The report highlights what some companies do to avoid responsibility and what this does to not only the employee, but his/her family and taxpayers when an accident with injury occurs. Shifting the financial burden however does not make it go away. It shifts it to over-burdened worker’s compensation and government systems. In addition, a worker who is injured can expect to make an average of 15% less income after the injury. And while the creating of OSHA in 1970 by President Nixon has greatly reduced on the job accidents, injuries and deaths dramatically, we still have approximately 4,500 deaths every year due to workplace accidents.
As a full-service forklift dealership, safety is one of our most important topics. Forklifts are dangerous pieces of equipment for the operator and anyone working around the forklift. Forklift Operator Training and Pedestrian Training is not only the law, it is our obligation to those that operate forklifts. While manufacturers work hard to innovate and make them safer, nothing can replace a well trained and cautious operator.
Training is one of the most important functions of any manager. From top to the bottom levels of an organization, employees that are well-trained to do their jobs perform them better, are more efficient and make greater contributions to the bottom line of the organization. When we discuss forklift operator training with our clients there are three essentials they must commit to in order to take full advantage of the training we provide. This of course transcends forklift operator training and could apply to training in about any other function within your organization.
Planning – Setting out on any quest, whether it’s comprehensive training or how your department will function, doing so without a plan, even a simple one will leave you wandering in the wilderness, drifting from one program to another, no sure if what you’re doing contributes or detracts from your quest.
Put together a plan, including what you want to accomplish, the steps it will take to get there and what you will do to maintain the levels of training you provide as well as what you will do to take it to each “next level” once you have attained your planned levels of training.
Time – Nothing happens overnight, there is no magic elixir for time and practice committed to your plan. You can expand or contract the time it takes based upon your level and amount of training provided to do the job. Time can be your commitment personally or the time commitment of external or outsourced training. Either way, it takes time with the trainer, then time practicing the skills by the employee to hone them to an efficient and effective state. We have addressed how people learn in our Feature Article “Training vs. Teaching; Knowing the Differences.”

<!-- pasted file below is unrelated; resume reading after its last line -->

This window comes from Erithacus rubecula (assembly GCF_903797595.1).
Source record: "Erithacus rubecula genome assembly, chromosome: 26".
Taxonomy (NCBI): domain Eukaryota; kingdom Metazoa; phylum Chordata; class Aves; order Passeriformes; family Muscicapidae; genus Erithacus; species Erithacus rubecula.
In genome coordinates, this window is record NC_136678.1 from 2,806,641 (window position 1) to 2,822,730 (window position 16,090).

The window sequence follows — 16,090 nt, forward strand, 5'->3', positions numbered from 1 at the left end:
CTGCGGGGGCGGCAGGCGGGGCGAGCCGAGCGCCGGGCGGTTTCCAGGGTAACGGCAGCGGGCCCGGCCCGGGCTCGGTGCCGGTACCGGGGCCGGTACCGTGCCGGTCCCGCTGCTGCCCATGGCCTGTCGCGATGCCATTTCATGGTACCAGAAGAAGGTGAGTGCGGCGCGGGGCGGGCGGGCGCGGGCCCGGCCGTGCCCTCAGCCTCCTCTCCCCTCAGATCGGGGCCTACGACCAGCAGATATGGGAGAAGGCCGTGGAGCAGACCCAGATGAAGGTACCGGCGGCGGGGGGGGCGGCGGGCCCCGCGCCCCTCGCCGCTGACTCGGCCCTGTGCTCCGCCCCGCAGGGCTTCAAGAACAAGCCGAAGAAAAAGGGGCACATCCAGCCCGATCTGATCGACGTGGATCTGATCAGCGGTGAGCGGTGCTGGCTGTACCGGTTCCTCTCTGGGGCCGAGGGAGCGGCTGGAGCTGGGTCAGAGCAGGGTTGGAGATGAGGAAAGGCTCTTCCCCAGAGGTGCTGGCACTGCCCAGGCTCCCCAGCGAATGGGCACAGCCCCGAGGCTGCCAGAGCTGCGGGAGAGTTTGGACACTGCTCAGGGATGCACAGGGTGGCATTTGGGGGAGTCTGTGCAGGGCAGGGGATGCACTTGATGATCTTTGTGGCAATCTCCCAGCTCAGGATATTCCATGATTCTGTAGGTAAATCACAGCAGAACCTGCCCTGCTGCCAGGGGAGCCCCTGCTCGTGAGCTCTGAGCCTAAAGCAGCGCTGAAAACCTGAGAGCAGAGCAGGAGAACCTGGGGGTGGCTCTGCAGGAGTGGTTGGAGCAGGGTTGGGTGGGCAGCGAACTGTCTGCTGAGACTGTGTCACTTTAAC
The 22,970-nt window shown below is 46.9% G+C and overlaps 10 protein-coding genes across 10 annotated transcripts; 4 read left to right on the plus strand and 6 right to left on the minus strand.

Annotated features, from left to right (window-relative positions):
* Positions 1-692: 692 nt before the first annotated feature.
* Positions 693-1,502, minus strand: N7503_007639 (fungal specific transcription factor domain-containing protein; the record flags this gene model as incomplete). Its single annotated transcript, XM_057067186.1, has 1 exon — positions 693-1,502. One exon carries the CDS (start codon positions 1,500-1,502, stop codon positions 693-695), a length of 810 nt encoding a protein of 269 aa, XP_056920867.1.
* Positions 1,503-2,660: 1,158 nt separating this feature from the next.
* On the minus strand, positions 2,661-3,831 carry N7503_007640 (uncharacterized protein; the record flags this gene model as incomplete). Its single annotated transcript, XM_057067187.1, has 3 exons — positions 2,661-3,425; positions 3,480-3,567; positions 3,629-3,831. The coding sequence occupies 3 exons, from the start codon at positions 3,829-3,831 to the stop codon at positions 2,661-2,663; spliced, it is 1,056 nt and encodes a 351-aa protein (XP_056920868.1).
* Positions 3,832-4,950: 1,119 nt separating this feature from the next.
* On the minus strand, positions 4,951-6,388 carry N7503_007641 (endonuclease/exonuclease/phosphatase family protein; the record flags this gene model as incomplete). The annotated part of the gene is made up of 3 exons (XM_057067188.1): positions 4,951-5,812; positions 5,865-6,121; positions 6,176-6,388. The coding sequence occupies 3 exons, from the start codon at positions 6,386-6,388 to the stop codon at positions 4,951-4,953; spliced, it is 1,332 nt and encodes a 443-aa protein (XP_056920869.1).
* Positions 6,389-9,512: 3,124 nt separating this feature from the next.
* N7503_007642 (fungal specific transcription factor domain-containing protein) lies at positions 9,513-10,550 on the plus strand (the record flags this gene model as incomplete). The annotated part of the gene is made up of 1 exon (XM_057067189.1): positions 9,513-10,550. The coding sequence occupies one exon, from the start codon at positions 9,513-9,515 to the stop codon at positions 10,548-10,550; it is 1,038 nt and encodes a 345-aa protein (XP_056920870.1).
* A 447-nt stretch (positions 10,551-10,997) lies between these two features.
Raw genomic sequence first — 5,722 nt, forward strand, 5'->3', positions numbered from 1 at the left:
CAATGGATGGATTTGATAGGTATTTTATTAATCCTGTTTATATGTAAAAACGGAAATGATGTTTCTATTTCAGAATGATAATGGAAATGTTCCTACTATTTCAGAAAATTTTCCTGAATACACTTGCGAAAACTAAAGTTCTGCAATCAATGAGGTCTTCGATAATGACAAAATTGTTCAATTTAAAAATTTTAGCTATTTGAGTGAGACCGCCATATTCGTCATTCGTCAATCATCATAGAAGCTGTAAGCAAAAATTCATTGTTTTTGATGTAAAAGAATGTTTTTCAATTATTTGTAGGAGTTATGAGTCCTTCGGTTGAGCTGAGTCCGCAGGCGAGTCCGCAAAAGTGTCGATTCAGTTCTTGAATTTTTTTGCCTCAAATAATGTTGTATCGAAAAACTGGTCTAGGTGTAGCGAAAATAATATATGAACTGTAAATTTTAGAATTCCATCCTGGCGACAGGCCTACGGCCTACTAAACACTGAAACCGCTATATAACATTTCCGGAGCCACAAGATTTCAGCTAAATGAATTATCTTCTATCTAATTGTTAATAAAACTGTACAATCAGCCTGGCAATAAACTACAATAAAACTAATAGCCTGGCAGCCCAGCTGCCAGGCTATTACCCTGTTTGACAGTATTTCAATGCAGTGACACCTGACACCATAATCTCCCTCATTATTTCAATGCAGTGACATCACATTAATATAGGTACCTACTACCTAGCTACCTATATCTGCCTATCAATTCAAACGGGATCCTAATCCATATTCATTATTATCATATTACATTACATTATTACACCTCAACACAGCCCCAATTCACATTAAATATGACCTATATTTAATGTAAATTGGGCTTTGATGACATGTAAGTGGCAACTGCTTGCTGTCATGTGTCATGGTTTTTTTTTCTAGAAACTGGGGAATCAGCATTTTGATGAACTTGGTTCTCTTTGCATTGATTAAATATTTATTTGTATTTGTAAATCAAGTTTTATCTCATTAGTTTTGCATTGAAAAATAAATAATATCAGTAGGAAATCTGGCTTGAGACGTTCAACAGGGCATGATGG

Resources – Time is one of your most valuable resources in any organization and we have addressed the need for that above. But you must also provide the resources for effective training. This can include time with a skilled trainer, a location to provide and practice the skills, equipment needed to learn and practice on as well as materials needed to support the training efforts.
Providing comprehensive ongoing training is an investment in your employees, your organization, and your bottom line performance. The results are usually commensurate with the levels of each of the three essentials we’ve listed and it is rare that results oppose the efforts. Invest in your bottom line with complete and professional training and watch the results, over time, compound for your company.
Greensboro, NC, January 9, 2015– Tri-Lift NC Inc. has been just been announced the authorized full line dealership for Linde Material Handling Products in all of North Carolina and 23 counties in South Carolina.
We are very pleased with the announcement and proud to represent such a quality, world-class brand of products in our entire market. We appreciate the confidence that Linde has placed in all of our associates to represent the Linde brand and look forward to a great deal of success for both of our companies. Bob Bond, President, Tri-Lift NC Inc.
Tri-Lift NC Inc. has been representing Linde Material Handling products as the authorized dealership in a portion of North Carolina for over two years. Due to the professional commitment and customer focus demonstrated by the dealership and all of its associates, Linde has expanded Tri-Lift NC’s territory as the authorized full line Linde Material Handling dealer. These additional responsibilities for Linde fit well with Tri-Lift NC’s plans for future growth.
Linde Material Handling, part of the Kion Group, U.S. Headquarters is located at their Summerville, South Carolina manufacturing facility. Linde produces a full line of quality forklifts and material handling equipment.
Tri-Lift NC Inc., based in Greensboro, North Carolina is a full service material handling company with branches in Greensboro, Raleigh, Charlotte, North Carolina and Roanoke, Virginia.
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If you would like more information about this topic, please contact Robert Bond at 336-691-1511 or email at firstname.lastname@example.org.